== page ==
The Camping Trip That Changed America by Barb Rosenstock

“I do not want anyone with me but you, and I want to drop politics absolutely for four days and just be out in the open with you.” ~Theodore Roosevelt’s letter to John Muir, March 14, 1903.

Back in the days (1903) when a president could actually go off on a camping trip alone with a famous author and naturalist, President Teddy Roosevelt (Teedie) asked naturalist John Muir (Johnnie) to take him on a camping trip, and the rest was history. After Teedie’s and Johnnie’s journey through Yosemite, President Roosevelt became more than an outdoorsman; he “turned . . . into one of nature’s fiercest protectors. Roosevelt pushed Congress to pass laws saving the wilderness. He failed at first, but that didn’t stop him. He created national parks, wildlife sanctuaries, and national forests.”

“Teedie” Roosevelt is my favorite president, and this story of his encounter with Johnnie Muir and the wilderness of Yosemite is a colorful and fascinating introduction to Roosevelt’s ideas and his personality. (“Bully!” said Teedie, stretching. “What a glorious day!”) It also introduces children to the concept of nature conservation and even the political concept of changing the president’s mind and direction by a little well-placed lobbying for a good cause. (Maybe someone needs to take our current president on a camping trip?)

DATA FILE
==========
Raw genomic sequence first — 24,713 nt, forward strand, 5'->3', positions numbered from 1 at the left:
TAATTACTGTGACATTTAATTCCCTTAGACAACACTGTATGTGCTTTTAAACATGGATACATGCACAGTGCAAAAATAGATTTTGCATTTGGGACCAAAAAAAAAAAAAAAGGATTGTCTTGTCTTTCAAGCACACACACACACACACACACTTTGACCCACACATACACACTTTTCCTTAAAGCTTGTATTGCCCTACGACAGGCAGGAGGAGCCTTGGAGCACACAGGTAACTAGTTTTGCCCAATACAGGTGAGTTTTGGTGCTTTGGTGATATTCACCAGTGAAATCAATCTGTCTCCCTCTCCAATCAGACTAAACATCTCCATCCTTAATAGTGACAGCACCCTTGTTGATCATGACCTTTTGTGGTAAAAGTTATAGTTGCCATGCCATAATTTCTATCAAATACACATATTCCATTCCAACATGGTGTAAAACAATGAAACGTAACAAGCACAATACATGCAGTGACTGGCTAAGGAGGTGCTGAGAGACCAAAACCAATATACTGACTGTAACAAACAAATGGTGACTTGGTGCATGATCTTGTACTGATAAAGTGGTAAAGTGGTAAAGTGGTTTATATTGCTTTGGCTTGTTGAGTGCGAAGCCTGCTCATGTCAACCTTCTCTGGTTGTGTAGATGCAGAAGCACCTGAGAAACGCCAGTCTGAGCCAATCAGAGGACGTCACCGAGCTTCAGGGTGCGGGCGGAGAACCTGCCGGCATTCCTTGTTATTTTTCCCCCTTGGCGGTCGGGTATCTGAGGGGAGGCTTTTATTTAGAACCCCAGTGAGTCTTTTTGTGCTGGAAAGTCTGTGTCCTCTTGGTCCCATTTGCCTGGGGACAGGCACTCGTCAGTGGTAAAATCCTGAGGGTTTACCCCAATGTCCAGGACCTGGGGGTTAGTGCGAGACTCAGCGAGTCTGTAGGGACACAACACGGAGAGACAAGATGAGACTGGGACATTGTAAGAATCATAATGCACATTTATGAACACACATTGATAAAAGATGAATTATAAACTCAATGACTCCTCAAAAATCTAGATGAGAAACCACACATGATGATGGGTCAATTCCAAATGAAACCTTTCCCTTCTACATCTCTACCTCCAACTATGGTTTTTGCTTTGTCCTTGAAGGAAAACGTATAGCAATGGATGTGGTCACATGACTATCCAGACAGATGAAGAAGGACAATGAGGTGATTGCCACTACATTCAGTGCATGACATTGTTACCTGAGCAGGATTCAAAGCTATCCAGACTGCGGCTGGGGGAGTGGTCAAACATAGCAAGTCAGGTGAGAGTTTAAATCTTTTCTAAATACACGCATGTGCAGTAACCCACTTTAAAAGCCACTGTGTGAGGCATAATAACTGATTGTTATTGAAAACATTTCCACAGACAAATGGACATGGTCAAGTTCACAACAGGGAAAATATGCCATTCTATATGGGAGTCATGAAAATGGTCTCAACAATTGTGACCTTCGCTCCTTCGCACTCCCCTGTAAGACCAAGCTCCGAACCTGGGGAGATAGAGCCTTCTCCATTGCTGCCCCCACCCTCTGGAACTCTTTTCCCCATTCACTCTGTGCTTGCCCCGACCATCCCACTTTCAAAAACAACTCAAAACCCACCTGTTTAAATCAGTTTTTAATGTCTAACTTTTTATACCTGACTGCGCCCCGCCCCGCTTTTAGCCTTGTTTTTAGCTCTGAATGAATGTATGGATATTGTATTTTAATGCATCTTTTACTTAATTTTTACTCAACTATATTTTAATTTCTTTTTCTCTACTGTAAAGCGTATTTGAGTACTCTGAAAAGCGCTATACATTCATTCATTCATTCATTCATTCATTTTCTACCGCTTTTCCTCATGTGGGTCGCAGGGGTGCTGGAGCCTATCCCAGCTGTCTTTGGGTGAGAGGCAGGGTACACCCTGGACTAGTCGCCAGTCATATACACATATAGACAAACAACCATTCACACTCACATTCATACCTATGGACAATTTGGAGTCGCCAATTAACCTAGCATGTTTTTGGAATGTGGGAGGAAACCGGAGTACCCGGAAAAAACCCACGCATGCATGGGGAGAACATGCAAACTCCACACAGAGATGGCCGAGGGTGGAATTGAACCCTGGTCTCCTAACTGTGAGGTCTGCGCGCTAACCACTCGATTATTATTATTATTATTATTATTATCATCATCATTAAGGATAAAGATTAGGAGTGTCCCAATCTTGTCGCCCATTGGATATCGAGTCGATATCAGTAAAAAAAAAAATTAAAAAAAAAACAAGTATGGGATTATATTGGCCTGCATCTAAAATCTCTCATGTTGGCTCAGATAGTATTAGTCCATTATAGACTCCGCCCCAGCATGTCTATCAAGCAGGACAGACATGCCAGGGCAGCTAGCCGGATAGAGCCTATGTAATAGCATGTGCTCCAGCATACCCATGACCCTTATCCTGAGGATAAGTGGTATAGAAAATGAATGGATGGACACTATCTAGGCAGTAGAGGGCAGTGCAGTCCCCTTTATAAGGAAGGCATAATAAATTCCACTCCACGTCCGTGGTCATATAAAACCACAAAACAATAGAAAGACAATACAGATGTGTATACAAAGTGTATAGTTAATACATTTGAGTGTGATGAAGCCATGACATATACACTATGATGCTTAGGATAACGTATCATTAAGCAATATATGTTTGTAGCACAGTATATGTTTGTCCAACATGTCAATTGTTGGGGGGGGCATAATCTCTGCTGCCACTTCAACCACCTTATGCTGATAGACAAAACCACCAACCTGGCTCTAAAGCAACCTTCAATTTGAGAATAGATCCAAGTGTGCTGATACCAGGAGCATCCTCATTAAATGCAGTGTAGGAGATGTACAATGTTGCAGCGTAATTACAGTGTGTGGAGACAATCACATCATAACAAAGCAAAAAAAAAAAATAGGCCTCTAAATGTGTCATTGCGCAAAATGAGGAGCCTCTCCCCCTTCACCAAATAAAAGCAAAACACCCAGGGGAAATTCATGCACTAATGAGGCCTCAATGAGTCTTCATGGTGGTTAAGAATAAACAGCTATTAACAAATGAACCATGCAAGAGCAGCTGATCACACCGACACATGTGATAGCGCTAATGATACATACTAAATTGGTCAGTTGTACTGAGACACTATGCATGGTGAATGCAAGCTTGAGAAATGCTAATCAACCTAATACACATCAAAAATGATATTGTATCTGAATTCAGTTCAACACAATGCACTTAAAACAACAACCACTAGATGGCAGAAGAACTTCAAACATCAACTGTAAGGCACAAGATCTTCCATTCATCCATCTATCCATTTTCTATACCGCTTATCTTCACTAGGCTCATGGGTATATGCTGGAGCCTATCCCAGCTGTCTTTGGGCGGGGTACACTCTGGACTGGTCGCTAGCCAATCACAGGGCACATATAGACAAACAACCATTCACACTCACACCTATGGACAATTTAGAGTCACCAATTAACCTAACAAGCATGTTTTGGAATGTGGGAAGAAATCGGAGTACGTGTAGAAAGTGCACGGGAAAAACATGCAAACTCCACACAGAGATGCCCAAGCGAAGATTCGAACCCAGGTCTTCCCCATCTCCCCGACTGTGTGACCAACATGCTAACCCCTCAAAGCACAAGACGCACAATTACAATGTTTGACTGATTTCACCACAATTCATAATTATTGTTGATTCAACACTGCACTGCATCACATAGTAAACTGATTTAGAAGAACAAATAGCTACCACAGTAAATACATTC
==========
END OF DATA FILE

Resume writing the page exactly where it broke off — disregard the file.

There’s a touch of generalized “spirituality” in the imagined dialog between Teedie and Johnnie: “Everywhere nature sang her melody. Can you hear it?” And, of course, Muir adheres to the tenets of “old earth” geology: “a massive river of slow-moving ice carved the rock beneath them millions of years before.” Teedie is said to depend on “John Muir’s spirit as his guide” as the president goes about his work in preserving American parks and wildlife. However, these are minor and personal quibbles, things I would have worded differently, that don’t spoil the overall beauty and message of the book at all.

If you or your child is a fan of TR or John Muir or just a nature lover or even a wannabe naturalist, this book serves up a great slice of American history. The imagined dialog is taken from Muir’s books and from newspaper accounts of the famous camping trip.

The Boy Who Became Buffalo Bill by Andrea Warren

The Boy Who Became Buffalo Bill: Growing Up Billy Cody in Bleeding Kansas by Andrea Warren.